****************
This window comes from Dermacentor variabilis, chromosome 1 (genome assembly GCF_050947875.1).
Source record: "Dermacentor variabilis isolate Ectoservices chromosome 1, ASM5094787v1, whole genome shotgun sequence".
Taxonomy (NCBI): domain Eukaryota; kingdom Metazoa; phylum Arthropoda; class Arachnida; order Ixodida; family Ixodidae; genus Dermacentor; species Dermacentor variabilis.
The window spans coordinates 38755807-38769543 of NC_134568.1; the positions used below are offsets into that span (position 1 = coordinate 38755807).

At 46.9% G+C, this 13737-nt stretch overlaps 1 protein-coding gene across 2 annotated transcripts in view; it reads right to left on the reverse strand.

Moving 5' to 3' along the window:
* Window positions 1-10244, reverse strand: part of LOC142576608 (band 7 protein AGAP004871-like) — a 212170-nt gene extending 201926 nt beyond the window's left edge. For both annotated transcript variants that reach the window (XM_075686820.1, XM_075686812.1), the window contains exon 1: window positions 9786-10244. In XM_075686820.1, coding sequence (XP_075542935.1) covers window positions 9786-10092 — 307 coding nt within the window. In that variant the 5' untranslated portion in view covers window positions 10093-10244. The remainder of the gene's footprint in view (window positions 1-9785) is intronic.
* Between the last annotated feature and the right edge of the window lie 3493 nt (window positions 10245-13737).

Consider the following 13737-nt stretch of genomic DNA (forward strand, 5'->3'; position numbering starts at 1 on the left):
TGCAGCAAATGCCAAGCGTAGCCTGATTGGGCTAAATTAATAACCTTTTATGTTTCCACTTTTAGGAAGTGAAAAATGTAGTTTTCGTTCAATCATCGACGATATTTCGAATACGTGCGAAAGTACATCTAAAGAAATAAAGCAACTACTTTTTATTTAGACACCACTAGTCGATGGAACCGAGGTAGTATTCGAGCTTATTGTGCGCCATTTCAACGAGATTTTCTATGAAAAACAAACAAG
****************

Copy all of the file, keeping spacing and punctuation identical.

This window comes from Dermacentor variabilis, chromosome 1 (genome assembly GCF_050947875.1).
Source record: "Dermacentor variabilis isolate Ectoservices chromosome 1, ASM5094787v1, whole genome shotgun sequence".
Taxonomy (NCBI): domain Eukaryota; kingdom Metazoa; phylum Arthropoda; class Arachnida; order Ixodida; family Ixodidae; genus Dermacentor; species Dermacentor variabilis.
The window spans coordinates 38755807-38769543 of NC_134568.1; the positions used below are offsets into that span (position 1 = coordinate 38755807).

At 46.9% G+C, this 13737-nt stretch overlaps 1 protein-coding gene across 2 annotated transcripts in view; it reads right to left on the reverse strand.

Moving 5' to 3' along the window:
* Window positions 1-10244, reverse strand: part of LOC142576608 (band 7 protein AGAP004871-like) — a 212170-nt gene extending 201926 nt beyond the window's left edge. For both annotated transcript variants that reach the window (XM_075686820.1, XM_075686812.1), the window contains exon 1: window positions 9786-10244. In XM_075686820.1, coding sequence (XP_075542935.1) covers window positions 9786-10092 — 307 coding nt within the window. In that variant the 5' untranslated portion in view covers window positions 10093-10244. The remainder of the gene's footprint in view (window positions 1-9785) is intronic.
* Between the last annotated feature and the right edge of the window lie 3493 nt (window positions 10245-13737).

Consider the following 13737-nt stretch of genomic DNA (forward strand, 5'->3'; position numbering starts at 1 on the left):
TGCAGCAAATGCCAAGCGTAGCCTGATTGGGCTAAATTAATAACCTTTTATGTTTCCACTTTTAGGAAGTGAAAAATGTAGTTTTCGTTCAATCATCGACGATATTTCGAATACGTGCGAAAGTACATCTAAAGAAATAAAGCAACTACTTTTTATTTAGACACCACTAGTCGATGGAACCGAGGTAGTATTCGAGCTTATTGTGCGCCATTTCAACGAGATTTTCTATGAAAAACAAACAAG